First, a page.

Mediation is increasingly popular as an effective way of resolving disputes. The new ACAS code places emphasis on using less formal methods, including mediation, to reduce conflict and cost. Most cases that enter mediation are settled and generally both sides come well out of it. Contrast this to the litigation process that is unpredictable, produces winners and losers and the remedy is often blunt and limited. In mediation you retain control of the process compared to litigation where even the best cases are not certain to succeed. It is reported to be more effective than the use of Grievance Procedures and less stressful. Mediation is the bridge between direct negotiation and the legal system. It tells the other party that you are serious but that you want them to come voluntarily to the negotiating table while they still have a chance.
Mediation works because it:
- turns a two way fight into a three way search for a solution.
- does not prevent you seeking independent legal advice.
Mediation is a specialist area. A qualified mediator will seek to broker a voluntary agreement between two sides in a dispute. This may be between employer and employee, between different individuals or groups in the workplace, or even potentially between directors or senior managers in a company.Mediation is a very well defined process which ensures fairness and equity for both sides, complete confidentiality and a safe environment in which to operate. It has a very high success rate because of its voluntary nature. Used properly it can often diffuse difficult situations long before either side resorts to the law.Mediation’s strength is that it does not have the power to impose an agreement, so a mediated settlement created voluntarily by both sides can be very powerful.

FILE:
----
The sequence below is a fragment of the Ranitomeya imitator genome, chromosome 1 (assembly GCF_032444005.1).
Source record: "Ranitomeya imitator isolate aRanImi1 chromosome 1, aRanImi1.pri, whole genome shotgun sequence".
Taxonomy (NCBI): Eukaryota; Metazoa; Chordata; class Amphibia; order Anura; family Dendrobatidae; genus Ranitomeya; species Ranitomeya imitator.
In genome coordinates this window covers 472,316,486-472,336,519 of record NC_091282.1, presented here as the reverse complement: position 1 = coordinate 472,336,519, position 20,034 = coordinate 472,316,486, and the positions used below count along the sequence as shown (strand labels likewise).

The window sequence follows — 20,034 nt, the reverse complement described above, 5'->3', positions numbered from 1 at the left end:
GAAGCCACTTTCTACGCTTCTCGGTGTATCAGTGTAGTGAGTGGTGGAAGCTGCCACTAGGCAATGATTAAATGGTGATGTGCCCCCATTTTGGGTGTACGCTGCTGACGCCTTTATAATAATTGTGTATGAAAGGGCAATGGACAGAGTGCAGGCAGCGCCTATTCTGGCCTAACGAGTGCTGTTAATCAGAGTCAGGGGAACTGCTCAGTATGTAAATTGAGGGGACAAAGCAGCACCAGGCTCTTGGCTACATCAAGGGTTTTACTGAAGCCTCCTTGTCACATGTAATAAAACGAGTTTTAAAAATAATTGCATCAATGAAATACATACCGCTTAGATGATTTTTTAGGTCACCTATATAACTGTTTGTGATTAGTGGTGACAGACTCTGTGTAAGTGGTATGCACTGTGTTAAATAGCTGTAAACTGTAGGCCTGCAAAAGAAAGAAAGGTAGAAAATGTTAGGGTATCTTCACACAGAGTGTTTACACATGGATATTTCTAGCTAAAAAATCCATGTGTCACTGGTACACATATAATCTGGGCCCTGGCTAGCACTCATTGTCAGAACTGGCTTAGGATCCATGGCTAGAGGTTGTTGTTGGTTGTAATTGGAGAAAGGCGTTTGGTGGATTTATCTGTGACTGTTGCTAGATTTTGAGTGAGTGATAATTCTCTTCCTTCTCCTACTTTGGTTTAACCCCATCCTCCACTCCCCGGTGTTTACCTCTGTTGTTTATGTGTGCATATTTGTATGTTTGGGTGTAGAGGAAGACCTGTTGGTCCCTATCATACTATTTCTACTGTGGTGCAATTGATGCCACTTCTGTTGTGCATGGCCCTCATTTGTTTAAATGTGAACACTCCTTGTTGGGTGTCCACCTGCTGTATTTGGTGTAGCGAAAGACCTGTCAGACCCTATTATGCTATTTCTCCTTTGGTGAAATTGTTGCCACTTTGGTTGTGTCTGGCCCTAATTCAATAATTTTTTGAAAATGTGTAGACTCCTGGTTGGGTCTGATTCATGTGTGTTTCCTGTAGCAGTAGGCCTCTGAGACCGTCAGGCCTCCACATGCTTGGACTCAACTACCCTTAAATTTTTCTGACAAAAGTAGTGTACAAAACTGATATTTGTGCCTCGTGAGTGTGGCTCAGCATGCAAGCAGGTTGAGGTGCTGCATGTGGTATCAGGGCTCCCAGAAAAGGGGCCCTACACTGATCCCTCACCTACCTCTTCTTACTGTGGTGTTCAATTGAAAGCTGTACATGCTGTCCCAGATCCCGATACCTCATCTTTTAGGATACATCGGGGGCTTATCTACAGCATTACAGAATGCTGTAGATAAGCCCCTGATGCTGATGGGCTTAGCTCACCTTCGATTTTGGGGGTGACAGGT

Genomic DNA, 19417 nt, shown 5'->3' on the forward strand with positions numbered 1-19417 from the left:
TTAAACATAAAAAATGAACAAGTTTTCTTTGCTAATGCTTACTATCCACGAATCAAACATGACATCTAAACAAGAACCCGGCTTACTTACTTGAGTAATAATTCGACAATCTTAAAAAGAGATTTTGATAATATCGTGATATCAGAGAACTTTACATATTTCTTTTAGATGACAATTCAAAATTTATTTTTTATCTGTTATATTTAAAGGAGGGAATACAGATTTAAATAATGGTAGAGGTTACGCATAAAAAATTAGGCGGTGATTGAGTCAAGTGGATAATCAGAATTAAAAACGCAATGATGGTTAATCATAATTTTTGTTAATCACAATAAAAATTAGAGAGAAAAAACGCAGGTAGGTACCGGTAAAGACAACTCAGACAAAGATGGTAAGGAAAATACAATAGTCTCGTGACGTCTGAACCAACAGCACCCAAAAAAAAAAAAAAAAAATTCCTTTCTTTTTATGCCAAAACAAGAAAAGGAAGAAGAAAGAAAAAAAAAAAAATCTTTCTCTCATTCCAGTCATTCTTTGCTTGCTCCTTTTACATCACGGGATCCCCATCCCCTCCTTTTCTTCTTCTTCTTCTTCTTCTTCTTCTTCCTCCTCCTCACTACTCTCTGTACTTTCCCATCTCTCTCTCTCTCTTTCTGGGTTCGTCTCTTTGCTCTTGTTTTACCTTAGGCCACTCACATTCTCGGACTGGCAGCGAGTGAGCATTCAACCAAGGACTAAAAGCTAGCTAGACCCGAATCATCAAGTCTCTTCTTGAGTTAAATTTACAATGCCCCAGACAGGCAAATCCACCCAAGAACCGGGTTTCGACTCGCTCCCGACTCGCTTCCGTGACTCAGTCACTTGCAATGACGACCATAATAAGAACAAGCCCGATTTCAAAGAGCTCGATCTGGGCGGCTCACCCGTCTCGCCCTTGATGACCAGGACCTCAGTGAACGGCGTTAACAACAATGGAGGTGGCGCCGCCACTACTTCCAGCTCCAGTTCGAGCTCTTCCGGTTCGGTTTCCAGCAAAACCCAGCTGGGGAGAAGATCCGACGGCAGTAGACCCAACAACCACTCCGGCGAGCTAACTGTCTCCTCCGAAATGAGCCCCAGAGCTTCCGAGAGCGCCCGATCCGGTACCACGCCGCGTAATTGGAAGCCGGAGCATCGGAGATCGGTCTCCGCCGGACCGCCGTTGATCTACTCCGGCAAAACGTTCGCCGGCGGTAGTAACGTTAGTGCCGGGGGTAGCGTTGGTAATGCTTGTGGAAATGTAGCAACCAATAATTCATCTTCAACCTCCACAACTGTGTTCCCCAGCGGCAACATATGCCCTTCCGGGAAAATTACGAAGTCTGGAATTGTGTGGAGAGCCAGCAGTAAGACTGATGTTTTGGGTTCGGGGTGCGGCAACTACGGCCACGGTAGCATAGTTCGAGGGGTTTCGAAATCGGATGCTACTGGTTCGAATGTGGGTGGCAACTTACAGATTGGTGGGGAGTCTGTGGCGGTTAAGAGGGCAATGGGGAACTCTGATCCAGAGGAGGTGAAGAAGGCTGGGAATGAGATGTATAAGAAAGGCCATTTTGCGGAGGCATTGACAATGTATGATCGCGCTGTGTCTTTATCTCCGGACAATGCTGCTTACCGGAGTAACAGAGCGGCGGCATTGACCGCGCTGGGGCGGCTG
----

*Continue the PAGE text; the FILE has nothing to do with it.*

- Confidentiality – Mediation is confidential and disputes can be resolved away from the glare of publicity.
- As it is completely voluntary, either side can walk away at any time.
- A cheaper and quicker agreement than an Employment Tribunal.
- Parties are generally more satisfied than with solutions that are imposed by a third party.
- They are also more likely to follow through and comply with its terms.
- Mediated settlements are able to address any issues, not just those that concern the law. They often cover procedural and psychological issues that courts and tribunals cannot consider. The parties can tailor their settlement to their particular situation.
- Gains and losses are more predictable in a mediated settlement than they would be if a case is arbitrated or adjudicated.
- Mediation can occur early in the process – it can address all parties’ interests and can often preserve a working relationship in ways that would not be possible in a win/lose procedure. Mediation can also make the termination of a relationship more amicable.
- The nature of the mediation process tries to keep conflict at bay and work to the requirements of both parties.
BackupHR’s Consultants are experienced in conflict resolution and have been using the process successfully for many years.
Contact: Jackie Bolton Mobile: 07501 224523 Email: email@example.com